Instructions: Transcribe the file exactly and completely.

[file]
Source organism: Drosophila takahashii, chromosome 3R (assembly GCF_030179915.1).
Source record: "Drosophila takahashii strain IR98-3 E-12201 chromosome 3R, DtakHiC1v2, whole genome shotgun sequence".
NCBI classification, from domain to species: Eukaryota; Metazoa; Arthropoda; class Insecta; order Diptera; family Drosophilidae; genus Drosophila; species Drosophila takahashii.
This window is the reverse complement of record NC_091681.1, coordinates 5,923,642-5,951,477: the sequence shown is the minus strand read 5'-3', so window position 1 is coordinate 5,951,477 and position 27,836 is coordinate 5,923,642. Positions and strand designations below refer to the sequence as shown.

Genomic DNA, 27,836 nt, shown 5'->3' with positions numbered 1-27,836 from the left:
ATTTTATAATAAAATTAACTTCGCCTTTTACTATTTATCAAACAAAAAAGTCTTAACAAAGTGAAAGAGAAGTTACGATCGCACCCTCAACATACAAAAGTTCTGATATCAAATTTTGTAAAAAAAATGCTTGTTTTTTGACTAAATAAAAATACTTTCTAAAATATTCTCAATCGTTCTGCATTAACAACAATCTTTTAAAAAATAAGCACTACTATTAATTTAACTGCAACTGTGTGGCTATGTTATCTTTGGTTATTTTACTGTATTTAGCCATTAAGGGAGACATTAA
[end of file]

Source organism: Drosophila takahashii, chromosome 3R (assembly GCF_030179915.1).
Source record: "Drosophila takahashii strain IR98-3 E-12201 chromosome 3R, DtakHiC1v2, whole genome shotgun sequence".
NCBI classification, from domain to species: Eukaryota; Metazoa; Arthropoda; class Insecta; order Diptera; family Drosophilidae; genus Drosophila; species Drosophila takahashii.
This window is the reverse complement of record NC_091681.1, coordinates 5,923,642-5,951,477: the sequence shown is the minus strand read 5'-3', so window position 1 is coordinate 5,951,477 and position 27,836 is coordinate 5,923,642. Positions and strand designations below refer to the sequence as shown.

Genomic DNA, 27,836 nt, shown 5'->3' with positions numbered 1-27,836 from the left:
ATTTTATAATAAAATTAACTTCGCCTTTTACTATTTATCAAACAAAAAAGTCTTAACAAAGTGAAAGAGAAGTTACGATCGCACCCTCAACATACAAAAGTTCTGATATCAAATTTTGTAAAAAAAATGCTTGTTTTTTGACTAAATAAAAATACTTTCTAAAATATTCTCAATCGTTCTGCATTAACAACAATCTTTTAAAAAATAAGCACTACTATTAATTTAACTGCAACTGTGTGGCTATGTTATCTTTGGTTATTTTACTGTATTTAGCCATTAAGGGAGACATTAA